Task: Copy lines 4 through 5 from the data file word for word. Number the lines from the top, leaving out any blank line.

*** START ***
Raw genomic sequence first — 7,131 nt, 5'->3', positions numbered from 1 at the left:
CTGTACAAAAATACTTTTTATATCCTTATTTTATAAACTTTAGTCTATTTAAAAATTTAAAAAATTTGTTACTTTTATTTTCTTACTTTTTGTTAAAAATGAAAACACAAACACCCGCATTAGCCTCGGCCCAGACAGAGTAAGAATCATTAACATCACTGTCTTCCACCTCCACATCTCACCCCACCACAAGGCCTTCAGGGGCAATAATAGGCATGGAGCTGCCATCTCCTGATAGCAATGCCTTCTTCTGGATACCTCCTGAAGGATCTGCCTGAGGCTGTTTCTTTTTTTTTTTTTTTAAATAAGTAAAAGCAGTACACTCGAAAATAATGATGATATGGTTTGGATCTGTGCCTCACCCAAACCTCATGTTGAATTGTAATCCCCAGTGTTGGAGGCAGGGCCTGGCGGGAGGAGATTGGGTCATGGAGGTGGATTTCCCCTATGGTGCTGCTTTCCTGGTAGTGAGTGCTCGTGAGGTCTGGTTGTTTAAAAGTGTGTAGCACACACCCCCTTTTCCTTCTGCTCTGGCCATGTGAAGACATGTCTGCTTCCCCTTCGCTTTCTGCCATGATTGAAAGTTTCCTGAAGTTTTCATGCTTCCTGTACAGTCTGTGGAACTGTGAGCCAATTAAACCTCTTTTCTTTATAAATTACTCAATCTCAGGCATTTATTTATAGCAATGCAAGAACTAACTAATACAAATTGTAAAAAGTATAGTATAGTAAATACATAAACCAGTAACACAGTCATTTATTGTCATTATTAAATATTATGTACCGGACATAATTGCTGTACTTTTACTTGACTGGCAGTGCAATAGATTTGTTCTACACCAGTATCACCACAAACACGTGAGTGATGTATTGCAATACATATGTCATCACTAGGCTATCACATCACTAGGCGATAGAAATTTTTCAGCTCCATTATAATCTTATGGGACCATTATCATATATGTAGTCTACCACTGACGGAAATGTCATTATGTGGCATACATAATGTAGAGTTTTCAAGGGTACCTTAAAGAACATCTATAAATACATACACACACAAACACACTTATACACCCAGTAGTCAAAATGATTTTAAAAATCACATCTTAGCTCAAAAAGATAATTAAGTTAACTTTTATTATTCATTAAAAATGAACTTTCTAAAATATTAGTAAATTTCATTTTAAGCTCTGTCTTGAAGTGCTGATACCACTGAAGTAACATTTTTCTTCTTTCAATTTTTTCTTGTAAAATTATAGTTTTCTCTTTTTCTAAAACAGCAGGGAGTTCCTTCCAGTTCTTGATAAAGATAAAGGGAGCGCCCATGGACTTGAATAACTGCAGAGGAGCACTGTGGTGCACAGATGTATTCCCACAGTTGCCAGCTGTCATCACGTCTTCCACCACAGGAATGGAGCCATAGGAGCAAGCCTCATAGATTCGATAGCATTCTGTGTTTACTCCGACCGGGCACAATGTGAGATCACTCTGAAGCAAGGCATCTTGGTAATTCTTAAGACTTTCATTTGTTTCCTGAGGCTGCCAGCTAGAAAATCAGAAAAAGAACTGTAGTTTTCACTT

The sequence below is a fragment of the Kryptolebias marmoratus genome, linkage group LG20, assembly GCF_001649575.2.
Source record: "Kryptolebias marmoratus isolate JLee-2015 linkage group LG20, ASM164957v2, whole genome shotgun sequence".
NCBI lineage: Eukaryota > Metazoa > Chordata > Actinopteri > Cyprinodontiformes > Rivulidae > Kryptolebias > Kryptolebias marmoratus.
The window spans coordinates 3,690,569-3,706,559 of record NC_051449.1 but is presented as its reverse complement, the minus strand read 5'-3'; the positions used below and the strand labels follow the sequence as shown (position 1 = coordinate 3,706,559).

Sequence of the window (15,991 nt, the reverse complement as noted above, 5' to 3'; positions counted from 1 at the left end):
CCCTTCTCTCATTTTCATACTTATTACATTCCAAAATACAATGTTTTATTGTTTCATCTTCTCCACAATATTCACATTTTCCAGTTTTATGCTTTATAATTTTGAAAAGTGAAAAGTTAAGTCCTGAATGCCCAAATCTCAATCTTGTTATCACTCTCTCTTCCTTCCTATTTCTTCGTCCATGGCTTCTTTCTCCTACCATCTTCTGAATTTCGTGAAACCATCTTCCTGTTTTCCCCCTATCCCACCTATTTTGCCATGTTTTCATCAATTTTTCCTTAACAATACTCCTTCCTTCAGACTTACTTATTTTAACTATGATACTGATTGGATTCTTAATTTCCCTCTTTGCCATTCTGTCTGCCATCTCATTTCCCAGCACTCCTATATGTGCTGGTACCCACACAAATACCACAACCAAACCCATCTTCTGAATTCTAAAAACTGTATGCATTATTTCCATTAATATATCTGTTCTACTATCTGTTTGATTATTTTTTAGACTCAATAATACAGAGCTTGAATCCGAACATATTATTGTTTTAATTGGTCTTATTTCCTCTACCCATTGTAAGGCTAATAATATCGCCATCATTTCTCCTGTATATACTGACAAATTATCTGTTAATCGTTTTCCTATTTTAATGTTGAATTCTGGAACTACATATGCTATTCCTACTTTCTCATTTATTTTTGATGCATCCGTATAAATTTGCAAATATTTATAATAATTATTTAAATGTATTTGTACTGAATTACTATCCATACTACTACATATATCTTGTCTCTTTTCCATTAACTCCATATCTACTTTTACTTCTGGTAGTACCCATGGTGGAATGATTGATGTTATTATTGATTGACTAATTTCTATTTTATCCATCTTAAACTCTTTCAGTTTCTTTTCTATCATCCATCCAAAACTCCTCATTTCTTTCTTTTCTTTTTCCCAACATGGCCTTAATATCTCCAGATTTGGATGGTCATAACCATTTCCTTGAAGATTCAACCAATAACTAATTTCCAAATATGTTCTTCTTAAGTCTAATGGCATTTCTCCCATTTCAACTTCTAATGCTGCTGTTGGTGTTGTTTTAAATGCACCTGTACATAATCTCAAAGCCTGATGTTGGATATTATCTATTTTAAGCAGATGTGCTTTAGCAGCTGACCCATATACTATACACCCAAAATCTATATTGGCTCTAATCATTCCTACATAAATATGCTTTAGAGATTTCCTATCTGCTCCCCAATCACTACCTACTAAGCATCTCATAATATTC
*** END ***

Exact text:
Source record: "Kryptolebias marmoratus isolate JLee-2015 linkage group LG20, ASM164957v2, whole genome shotgun sequence".
NCBI lineage: Eukaryota > Metazoa > Chordata > Actinopteri > Cyprinodontiformes > Rivulidae > Kryptolebias > Kryptolebias marmoratus.